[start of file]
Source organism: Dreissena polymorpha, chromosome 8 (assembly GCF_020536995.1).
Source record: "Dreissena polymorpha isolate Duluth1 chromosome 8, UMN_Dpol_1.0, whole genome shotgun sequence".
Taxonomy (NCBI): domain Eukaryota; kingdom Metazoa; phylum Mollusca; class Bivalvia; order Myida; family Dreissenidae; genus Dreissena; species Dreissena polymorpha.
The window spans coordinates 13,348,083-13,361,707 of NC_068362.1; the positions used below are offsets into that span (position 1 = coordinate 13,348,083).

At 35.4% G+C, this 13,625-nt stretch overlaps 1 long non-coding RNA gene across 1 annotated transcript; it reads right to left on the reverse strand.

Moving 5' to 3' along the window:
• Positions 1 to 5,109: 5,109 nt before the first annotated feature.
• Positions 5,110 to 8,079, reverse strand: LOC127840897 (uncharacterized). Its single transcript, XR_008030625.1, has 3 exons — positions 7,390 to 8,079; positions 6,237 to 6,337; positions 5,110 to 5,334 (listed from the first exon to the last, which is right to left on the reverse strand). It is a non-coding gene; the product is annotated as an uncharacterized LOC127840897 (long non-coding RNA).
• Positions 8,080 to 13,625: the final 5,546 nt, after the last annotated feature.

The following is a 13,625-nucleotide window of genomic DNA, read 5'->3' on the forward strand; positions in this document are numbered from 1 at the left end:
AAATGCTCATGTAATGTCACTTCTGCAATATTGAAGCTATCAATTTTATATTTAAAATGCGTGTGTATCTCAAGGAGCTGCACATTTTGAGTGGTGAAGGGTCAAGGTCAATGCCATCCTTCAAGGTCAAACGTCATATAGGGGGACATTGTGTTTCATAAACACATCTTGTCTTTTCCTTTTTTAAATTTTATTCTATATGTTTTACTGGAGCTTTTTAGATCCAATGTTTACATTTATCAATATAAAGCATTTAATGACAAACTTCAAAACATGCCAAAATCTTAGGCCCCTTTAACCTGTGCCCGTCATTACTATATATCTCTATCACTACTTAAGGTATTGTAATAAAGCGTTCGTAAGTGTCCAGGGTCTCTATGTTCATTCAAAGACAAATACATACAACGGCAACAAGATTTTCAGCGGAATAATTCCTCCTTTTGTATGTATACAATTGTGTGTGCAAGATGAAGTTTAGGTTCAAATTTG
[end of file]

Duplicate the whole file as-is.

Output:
Source organism: Dreissena polymorpha, chromosome 8 (assembly GCF_020536995.1).
Source record: "Dreissena polymorpha isolate Duluth1 chromosome 8, UMN_Dpol_1.0, whole genome shotgun sequence".
Taxonomy (NCBI): domain Eukaryota; kingdom Metazoa; phylum Mollusca; class Bivalvia; order Myida; family Dreissenidae; genus Dreissena; species Dreissena polymorpha.
The window spans coordinates 13,348,083-13,361,707 of NC_068362.1; the positions used below are offsets into that span (position 1 = coordinate 13,348,083).

At 35.4% G+C, this 13,625-nt stretch overlaps 1 long non-coding RNA gene across 1 annotated transcript; it reads right to left on the reverse strand.

Moving 5' to 3' along the window:
• Positions 1 to 5,109: 5,109 nt before the first annotated feature.
• Positions 5,110 to 8,079, reverse strand: LOC127840897 (uncharacterized). Its single transcript, XR_008030625.1, has 3 exons — positions 7,390 to 8,079; positions 6,237 to 6,337; positions 5,110 to 5,334 (listed from the first exon to the last, which is right to left on the reverse strand). It is a non-coding gene; the product is annotated as an uncharacterized LOC127840897 (long non-coding RNA).
• Positions 8,080 to 13,625: the final 5,546 nt, after the last annotated feature.

The following is a 13,625-nucleotide window of genomic DNA, read 5'->3' on the forward strand; positions in this document are numbered from 1 at the left end:
AAATGCTCATGTAATGTCACTTCTGCAATATTGAAGCTATCAATTTTATATTTAAAATGCGTGTGTATCTCAAGGAGCTGCACATTTTGAGTGGTGAAGGGTCAAGGTCAATGCCATCCTTCAAGGTCAAACGTCATATAGGGGGACATTGTGTTTCATAAACACATCTTGTCTTTTCCTTTTTTAAATTTTATTCTATATGTTTTACTGGAGCTTTTTAGATCCAATGTTTACATTTATCAATATAAAGCATTTAATGACAAACTTCAAAACATGCCAAAATCTTAGGCCCCTTTAACCTGTGCCCGTCATTACTATATATCTCTATCACTACTTAAGGTATTGTAATAAAGCGTTCGTAAGTGTCCAGGGTCTCTATGTTCATTCAAAGACAAATACATACAACGGCAACAAGATTTTCAGCGGAATAATTCCTCCTTTTGTATGTATACAATTGTGTGTGCAAGATGAAGTTTAGGTTCAAATTTG